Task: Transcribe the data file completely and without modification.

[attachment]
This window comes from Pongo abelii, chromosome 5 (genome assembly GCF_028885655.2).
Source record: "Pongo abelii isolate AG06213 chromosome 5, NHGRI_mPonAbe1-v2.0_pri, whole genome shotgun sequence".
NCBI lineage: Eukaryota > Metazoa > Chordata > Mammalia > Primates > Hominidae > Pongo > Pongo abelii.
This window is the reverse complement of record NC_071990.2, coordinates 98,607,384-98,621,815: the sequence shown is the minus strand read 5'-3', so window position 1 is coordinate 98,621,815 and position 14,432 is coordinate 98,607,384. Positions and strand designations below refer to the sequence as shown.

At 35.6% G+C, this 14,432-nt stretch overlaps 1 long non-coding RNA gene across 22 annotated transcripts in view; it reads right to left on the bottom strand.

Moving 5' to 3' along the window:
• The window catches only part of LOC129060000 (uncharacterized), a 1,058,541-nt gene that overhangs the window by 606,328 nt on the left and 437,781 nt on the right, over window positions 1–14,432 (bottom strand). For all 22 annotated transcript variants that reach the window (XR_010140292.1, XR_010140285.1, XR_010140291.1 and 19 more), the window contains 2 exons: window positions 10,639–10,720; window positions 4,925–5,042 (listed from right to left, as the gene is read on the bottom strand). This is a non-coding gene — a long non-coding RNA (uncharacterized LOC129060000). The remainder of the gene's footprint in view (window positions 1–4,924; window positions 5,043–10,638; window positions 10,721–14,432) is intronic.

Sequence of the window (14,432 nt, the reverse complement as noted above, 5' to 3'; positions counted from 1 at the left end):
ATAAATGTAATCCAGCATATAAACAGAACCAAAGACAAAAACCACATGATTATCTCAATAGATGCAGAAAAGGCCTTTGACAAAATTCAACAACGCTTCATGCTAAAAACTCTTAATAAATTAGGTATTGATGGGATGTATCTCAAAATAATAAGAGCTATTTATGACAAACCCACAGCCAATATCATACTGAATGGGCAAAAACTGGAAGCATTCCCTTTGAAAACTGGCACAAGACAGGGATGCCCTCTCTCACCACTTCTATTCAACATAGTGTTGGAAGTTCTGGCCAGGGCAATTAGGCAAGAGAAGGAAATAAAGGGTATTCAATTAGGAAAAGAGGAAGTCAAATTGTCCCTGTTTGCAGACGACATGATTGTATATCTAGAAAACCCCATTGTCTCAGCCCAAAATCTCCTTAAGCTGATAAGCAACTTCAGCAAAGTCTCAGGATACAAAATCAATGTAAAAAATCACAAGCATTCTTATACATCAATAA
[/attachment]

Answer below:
This window comes from Pongo abelii, chromosome 5 (genome assembly GCF_028885655.2).
Source record: "Pongo abelii isolate AG06213 chromosome 5, NHGRI_mPonAbe1-v2.0_pri, whole genome shotgun sequence".
NCBI lineage: Eukaryota > Metazoa > Chordata > Mammalia > Primates > Hominidae > Pongo > Pongo abelii.
This window is the reverse complement of record NC_071990.2, coordinates 98,607,384-98,621,815: the sequence shown is the minus strand read 5'-3', so window position 1 is coordinate 98,621,815 and position 14,432 is coordinate 98,607,384. Positions and strand designations below refer to the sequence as shown.

At 35.6% G+C, this 14,432-nt stretch overlaps 1 long non-coding RNA gene across 22 annotated transcripts in view; it reads right to left on the bottom strand.

Moving 5' to 3' along the window:
• The window catches only part of LOC129060000 (uncharacterized), a 1,058,541-nt gene that overhangs the window by 606,328 nt on the left and 437,781 nt on the right, over window positions 1–14,432 (bottom strand). For all 22 annotated transcript variants that reach the window (XR_010140292.1, XR_010140285.1, XR_010140291.1 and 19 more), the window contains 2 exons: window positions 10,639–10,720; window positions 4,925–5,042 (listed from right to left, as the gene is read on the bottom strand). This is a non-coding gene — a long non-coding RNA (uncharacterized LOC129060000). The remainder of the gene's footprint in view (window positions 1–4,924; window positions 5,043–10,638; window positions 10,721–14,432) is intronic.

Sequence of the window (14,432 nt, the reverse complement as noted above, 5' to 3'; positions counted from 1 at the left end):
ATAAATGTAATCCAGCATATAAACAGAACCAAAGACAAAAACCACATGATTATCTCAATAGATGCAGAAAAGGCCTTTGACAAAATTCAACAACGCTTCATGCTAAAAACTCTTAATAAATTAGGTATTGATGGGATGTATCTCAAAATAATAAGAGCTATTTATGACAAACCCACAGCCAATATCATACTGAATGGGCAAAAACTGGAAGCATTCCCTTTGAAAACTGGCACAAGACAGGGATGCCCTCTCTCACCACTTCTATTCAACATAGTGTTGGAAGTTCTGGCCAGGGCAATTAGGCAAGAGAAGGAAATAAAGGGTATTCAATTAGGAAAAGAGGAAGTCAAATTGTCCCTGTTTGCAGACGACATGATTGTATATCTAGAAAACCCCATTGTCTCAGCCCAAAATCTCCTTAAGCTGATAAGCAACTTCAGCAAAGTCTCAGGATACAAAATCAATGTAAAAAATCACAAGCATTCTTATACATCAATAA